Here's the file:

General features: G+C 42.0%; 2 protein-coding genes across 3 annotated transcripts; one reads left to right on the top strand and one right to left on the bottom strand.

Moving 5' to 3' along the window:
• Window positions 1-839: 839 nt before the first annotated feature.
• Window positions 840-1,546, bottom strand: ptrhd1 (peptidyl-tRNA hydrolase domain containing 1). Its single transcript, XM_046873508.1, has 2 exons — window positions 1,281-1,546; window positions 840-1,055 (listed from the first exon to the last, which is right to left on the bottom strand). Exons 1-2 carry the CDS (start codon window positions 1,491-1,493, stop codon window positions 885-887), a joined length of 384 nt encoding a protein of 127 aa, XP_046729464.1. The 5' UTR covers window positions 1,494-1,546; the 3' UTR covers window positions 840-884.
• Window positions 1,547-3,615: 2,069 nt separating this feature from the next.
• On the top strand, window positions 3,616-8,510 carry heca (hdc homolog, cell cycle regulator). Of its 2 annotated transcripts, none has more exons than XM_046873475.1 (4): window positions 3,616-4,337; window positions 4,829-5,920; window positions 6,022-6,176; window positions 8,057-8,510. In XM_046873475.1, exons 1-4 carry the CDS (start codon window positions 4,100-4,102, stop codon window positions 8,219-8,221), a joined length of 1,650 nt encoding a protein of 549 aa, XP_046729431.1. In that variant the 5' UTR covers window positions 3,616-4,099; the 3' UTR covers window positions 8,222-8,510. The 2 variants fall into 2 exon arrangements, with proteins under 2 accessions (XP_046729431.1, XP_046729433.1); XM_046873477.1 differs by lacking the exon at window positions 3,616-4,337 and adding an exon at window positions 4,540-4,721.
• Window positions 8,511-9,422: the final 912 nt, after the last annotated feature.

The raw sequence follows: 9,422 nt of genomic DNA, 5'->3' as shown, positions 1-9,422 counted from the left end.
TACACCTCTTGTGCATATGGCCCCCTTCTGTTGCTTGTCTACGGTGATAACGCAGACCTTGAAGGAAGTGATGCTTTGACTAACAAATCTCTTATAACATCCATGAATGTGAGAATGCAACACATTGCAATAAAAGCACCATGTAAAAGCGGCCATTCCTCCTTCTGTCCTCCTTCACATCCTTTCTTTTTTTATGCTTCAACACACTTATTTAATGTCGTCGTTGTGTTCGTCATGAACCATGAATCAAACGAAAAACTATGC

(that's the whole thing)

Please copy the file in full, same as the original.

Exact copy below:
General features: G+C 42.0%; 2 protein-coding genes across 3 annotated transcripts; one reads left to right on the top strand and one right to left on the bottom strand.

Moving 5' to 3' along the window:
• Window positions 1-839: 839 nt before the first annotated feature.
• Window positions 840-1,546, bottom strand: ptrhd1 (peptidyl-tRNA hydrolase domain containing 1). Its single transcript, XM_046873508.1, has 2 exons — window positions 1,281-1,546; window positions 840-1,055 (listed from the first exon to the last, which is right to left on the bottom strand). Exons 1-2 carry the CDS (start codon window positions 1,491-1,493, stop codon window positions 885-887), a joined length of 384 nt encoding a protein of 127 aa, XP_046729464.1. The 5' UTR covers window positions 1,494-1,546; the 3' UTR covers window positions 840-884.
• Window positions 1,547-3,615: 2,069 nt separating this feature from the next.
• On the top strand, window positions 3,616-8,510 carry heca (hdc homolog, cell cycle regulator). Of its 2 annotated transcripts, none has more exons than XM_046873475.1 (4): window positions 3,616-4,337; window positions 4,829-5,920; window positions 6,022-6,176; window positions 8,057-8,510. In XM_046873475.1, exons 1-4 carry the CDS (start codon window positions 4,100-4,102, stop codon window positions 8,219-8,221), a joined length of 1,650 nt encoding a protein of 549 aa, XP_046729431.1. In that variant the 5' UTR covers window positions 3,616-4,099; the 3' UTR covers window positions 8,222-8,510. The 2 variants fall into 2 exon arrangements, with proteins under 2 accessions (XP_046729431.1, XP_046729433.1); XM_046873477.1 differs by lacking the exon at window positions 3,616-4,337 and adding an exon at window positions 4,540-4,721.
• Window positions 8,511-9,422: the final 912 nt, after the last annotated feature.

The raw sequence follows: 9,422 nt of genomic DNA, 5'->3' as shown, positions 1-9,422 counted from the left end.
TACACCTCTTGTGCATATGGCCCCCTTCTGTTGCTTGTCTACGGTGATAACGCAGACCTTGAAGGAAGTGATGCTTTGACTAACAAATCTCTTATAACATCCATGAATGTGAGAATGCAACACATTGCAATAAAAGCACCATGTAAAAGCGGCCATTCCTCCTTCTGTCCTCCTTCACATCCTTTCTTTTTTTATGCTTCAACACACTTATTTAATGTCGTCGTTGTGTTCGTCATGAACCATGAATCAAACGAAAAACTATGC